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Jefferson County Committees vote to support IDAs working with commercial agriculture, to spend extra bed tax revenue promoting tourism, and to create separate airport department


Supporting commercial agriculture is a vital role of Jefferson County’s Industrial Development Agency, according to county legislators.

The Jefferson County Board of Legislators Planning and Development Committee gave its unequivocal support Tuesday night to an Assembly bill that would give IDAs throughout the state the ability “to provide technical and financial assistance to agricultural producers that grow, harvest, or produce agricultural products in New York state.”

“Agriculture is a major part of our economy and to have that not get equal consideration is just inconceivable,” said Legislator Barry M. Ormsby, R-Belleville, chairman of the committee. “We’re hoping that we can get cooperation from the Assembly.”

The JCIDA recently received a letter from the state comptroller’s office instructing it not to work with agri-businesses in Jefferson County, according to Legislator Michael J. Docteur, R-Cape Vincent, who also sits on the JCIDA board of directors.

The issue received attention last week after JCIDA’s CEO Donald C. Alexander revealed to New York State Agriculture and Markets Commissioner Darrel J. Aubertine that, due to an omission in the legislation that created IDAs, his organization was potentially operating beyond the scope of its powers by working with agriculture.

The revelation came as a shock to Mr. Aubertine, who called the omission a “missing link.”

Assemblywoman Addie J. Russell, who is a co-sponsor of the bill, said the goal of the legislation is to explicitly include agriculture in the definition for economic development.

As for the passage of the bill, “To me it seems like something we should be able to do without much trouble,” Mrs. Russell said.

Assemblyman Kenneth D. Blankenbush, R-Black River, who served two terms as chairman of the Jefferson County Board of Legislators before being elected to the state Assembly, signed on as a co-sponsor of the bill Tuesday.

Mr. Blankenbush was a member of the board when the position of agricultural coordinator was first created at the JCIDA. The position has been occupied by Jay M. Matteson since its creation in 2001.

“I supported that position then and I certainly would support that position now,” Mr. Blankenbush said.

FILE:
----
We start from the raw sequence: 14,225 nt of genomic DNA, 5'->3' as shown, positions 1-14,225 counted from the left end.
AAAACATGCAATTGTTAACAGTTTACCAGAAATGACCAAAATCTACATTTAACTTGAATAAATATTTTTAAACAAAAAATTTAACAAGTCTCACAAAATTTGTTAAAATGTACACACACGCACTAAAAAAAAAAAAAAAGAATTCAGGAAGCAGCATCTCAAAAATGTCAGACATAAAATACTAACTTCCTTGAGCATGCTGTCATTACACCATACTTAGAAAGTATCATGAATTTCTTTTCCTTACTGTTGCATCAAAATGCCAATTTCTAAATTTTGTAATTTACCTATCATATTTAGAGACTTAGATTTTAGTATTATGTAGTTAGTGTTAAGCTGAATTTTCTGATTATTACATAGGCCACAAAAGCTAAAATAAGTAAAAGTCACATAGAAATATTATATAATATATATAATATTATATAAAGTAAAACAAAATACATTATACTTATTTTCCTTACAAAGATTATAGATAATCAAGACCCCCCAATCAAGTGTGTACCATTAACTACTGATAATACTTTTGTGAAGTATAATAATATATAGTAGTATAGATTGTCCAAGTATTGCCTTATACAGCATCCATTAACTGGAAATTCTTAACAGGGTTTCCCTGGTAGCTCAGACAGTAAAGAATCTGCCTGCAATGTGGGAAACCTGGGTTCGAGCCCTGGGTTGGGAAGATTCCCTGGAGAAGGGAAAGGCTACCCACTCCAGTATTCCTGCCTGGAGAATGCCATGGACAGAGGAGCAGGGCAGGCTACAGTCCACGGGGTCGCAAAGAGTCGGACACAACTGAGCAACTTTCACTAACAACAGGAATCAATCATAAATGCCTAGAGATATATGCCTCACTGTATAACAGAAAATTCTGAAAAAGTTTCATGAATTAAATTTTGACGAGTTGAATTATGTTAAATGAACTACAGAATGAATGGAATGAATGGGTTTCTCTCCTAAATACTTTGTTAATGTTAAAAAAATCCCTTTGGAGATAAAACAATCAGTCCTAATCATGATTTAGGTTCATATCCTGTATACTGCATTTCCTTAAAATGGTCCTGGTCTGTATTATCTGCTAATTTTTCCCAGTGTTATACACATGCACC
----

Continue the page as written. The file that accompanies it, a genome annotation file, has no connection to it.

During Mr. Aubertine’s presentation, Mr. Alexander said he would continue to work with agriculture but by doing so he was putting Mr. Matteson and the rest of his staff at risk.

“Give me clarity. That’s all I’m looking for,” Mr. Alexander said Tuesday.

The bill is with the Local Governments Committee but has not yet been added to the committee agenda, according to Mrs. Russell.

spending the bed tax

The County’s Planning and Development Committee also voted to spend $150,000 of its occupancy tax surplus to fund five programs that will promote tourism in the county.

The county has recently experienced a boom in occupancy tax funds as population growth in Jefferson County has fostered an increase in hotel rooms.

Occupancy tax is assessed at a rate of 3 percent of daily room charges. Revenue is split between the county and the cities and towns where the hotels are located.

The programs are:

n Promote the Jefferson County Wine Trail. Cost: $25,000.

n Obtain High Definition video and photography of county tourism highlights. Cost: $25,000.

n Promote county fishing resources. Cost: $40,000 with an additional $60,000 from the state.

n Promote county historic sites. Cost: $10,000 with an additional $100,000 from the state.

n Market the Watertown International Airport to Canadian business and leisure air travelers in Eastern Ontario and the border region. Cost: $50,000.

Mr. Ormsby, chairman of the sponsoring committee, said the $50,000 will be spent at the airport “to continue to demonstrate to our carrier — American Eagle — that we are still experiencing growth” with the ultimate goal of moving toward three daily weekday flights.

Airport going solo

In other airport-related matters, members of the General Services Committee voted to establish a separate Airport Department.

The airport currently falls under the Highway Department and is managed by County Highway Superintendent James L. Lawrence.

“It’s grown too much,” according to General Services Chairman Philip N. Reed, R-Fishers Landing, and needs its own department.

The county will be looking for an airport manager and money for the position has already been set aside in the budget. The salary will be approximately $60,000.

The local law establishing the Airport Department will first be the subject of a public hearing at 7 p.m. June 4 in the Board of Legislators Chambers at 195 Arsenal Street.

The end goal is to make the airport an enterprise fund — a business running inside a government that is self-sustaining and capable of turning a profit, according to Mr. Reed.

The committee also conducted a brief discussion about a draft local law governing the disposal of solid waste written by the Development Authority of the North Country.

Flow control, enforcement of the law, permitting of trash haulers and the mandatory use of clear garbage bags were the four points debated.

The committee passed its recommendations on to the county administration, who will take the suggestions into account and prepare a draft that will be further tweaked by the committee before being voted on.

Flow control, a provision stipulating that any trash generated in the county must be sent to the county’s designated solid waste disposal facility, was dismissed as a nonissue at the meeting.

The measure will likely not be included in the version of the local law that is eventually brought forward to be considered by the full board.

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